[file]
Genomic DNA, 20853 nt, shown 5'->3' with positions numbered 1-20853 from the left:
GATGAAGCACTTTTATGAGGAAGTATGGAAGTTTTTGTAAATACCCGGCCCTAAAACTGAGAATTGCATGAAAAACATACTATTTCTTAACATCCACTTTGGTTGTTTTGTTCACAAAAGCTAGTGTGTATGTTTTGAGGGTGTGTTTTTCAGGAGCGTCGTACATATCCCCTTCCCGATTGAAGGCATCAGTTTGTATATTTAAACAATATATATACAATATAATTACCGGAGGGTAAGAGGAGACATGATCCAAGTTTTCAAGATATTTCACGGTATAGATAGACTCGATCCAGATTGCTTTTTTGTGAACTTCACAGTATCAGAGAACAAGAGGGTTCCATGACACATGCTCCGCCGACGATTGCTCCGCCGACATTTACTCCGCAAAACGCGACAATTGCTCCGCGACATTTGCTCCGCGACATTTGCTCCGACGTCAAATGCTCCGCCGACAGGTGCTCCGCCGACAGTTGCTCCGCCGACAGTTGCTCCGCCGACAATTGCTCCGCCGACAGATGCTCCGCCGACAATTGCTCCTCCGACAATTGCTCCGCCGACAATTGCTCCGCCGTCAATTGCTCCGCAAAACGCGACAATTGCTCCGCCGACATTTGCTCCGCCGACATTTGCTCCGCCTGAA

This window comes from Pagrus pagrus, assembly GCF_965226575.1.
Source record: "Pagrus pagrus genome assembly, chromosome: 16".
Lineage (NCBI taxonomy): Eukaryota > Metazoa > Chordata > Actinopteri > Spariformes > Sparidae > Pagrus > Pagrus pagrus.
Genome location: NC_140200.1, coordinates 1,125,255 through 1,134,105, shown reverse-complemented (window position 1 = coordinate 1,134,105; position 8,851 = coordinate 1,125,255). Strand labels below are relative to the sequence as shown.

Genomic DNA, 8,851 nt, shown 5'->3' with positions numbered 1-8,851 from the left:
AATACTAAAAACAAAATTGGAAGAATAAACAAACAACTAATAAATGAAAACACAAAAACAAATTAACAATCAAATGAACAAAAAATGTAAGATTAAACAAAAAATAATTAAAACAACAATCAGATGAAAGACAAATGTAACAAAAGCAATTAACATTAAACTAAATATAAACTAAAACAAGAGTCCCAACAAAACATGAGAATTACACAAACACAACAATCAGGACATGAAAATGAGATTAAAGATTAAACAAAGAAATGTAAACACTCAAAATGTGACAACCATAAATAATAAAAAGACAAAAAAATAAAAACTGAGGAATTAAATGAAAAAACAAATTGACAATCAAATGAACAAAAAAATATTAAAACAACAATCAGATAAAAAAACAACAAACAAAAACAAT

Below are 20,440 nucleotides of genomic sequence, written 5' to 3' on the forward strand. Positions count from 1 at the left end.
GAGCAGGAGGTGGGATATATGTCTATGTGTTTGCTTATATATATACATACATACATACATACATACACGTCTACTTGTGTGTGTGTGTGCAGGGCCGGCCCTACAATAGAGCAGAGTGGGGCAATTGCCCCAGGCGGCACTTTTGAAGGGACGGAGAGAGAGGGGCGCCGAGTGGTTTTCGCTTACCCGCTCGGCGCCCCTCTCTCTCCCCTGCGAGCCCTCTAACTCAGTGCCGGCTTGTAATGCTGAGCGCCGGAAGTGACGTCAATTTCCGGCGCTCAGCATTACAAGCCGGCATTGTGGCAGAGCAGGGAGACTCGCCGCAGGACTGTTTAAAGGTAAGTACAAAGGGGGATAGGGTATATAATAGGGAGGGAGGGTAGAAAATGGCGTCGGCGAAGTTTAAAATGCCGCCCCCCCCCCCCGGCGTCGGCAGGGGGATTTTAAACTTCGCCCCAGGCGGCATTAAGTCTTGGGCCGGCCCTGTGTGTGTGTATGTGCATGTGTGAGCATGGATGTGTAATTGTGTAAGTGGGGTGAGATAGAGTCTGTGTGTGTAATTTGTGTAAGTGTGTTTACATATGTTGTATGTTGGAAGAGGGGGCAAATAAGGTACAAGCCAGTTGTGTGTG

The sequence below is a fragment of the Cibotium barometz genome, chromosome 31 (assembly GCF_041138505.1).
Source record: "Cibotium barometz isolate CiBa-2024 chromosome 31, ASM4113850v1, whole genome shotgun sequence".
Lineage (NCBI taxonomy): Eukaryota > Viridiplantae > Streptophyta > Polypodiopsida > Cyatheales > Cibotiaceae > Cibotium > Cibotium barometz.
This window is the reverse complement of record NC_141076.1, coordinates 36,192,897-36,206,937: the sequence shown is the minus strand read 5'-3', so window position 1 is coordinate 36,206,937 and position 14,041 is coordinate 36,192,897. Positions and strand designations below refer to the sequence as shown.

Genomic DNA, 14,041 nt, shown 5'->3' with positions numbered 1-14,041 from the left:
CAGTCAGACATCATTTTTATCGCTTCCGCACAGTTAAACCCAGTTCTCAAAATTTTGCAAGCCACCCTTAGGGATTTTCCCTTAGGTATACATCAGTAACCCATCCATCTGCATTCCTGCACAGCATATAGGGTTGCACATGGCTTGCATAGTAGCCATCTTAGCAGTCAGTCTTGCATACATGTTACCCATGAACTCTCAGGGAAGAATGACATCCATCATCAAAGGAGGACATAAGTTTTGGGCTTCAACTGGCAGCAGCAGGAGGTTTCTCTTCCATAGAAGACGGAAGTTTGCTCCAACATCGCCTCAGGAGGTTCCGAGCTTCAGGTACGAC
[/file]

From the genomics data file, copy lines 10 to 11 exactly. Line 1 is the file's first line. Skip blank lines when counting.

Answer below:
GAGCAGGAGGTGGGATATATGTCTATGTGTTTGCTTATATATATACATACATACATACATACATACACGTCTACTTGTGTGTGTGTGTGCAGGGCCGGCCCTACAATAGAGCAGAGTGGGGCAATTGCCCCAGGCGGCACTTTTGAAGGGACGGAGAGAGAGGGGCGCCGAGTGGTTTTCGCTTACCCGCTCGGCGCCCCTCTCTCTCCCCTGCGAGCCCTCTAACTCAGTGCCGGCTTGTAATGCTGAGCGCCGGAAGTGACGTCAATTTCCGGCGCTCAGCATTACAAGCCGGCATTGTGGCAGAGCAGGGAGACTCGCCGCAGGACTGTTTAAAGGTAAGTACAAAGGGGGATAGGGTATATAATAGGGAGGGAGGGTAGAAAATGGCGTCGGCGAAGTTTAAAATGCCGCCCCCCCCCCCCGGCGTCGGCAGGGGGATTTTAAACTTCGCCCCAGGCGGCATTAAGTCTTGGGCCGGCCCTGTGTGTGTGTATGTGCATGTGTGAGCATGGATGTGTAATTGTGTAAGTGGGGTGAGATAGAGTCTGTGTGTGTAATTTGTGTAAGTGTGTTTACATATGTTGTATGTTGGAAGAGGGGGCAAATAAGGTACAAGCCAGTTGTGTGTG

The sequence below is a fragment of the Cibotium barometz genome, chromosome 31 (assembly GCF_041138505.1).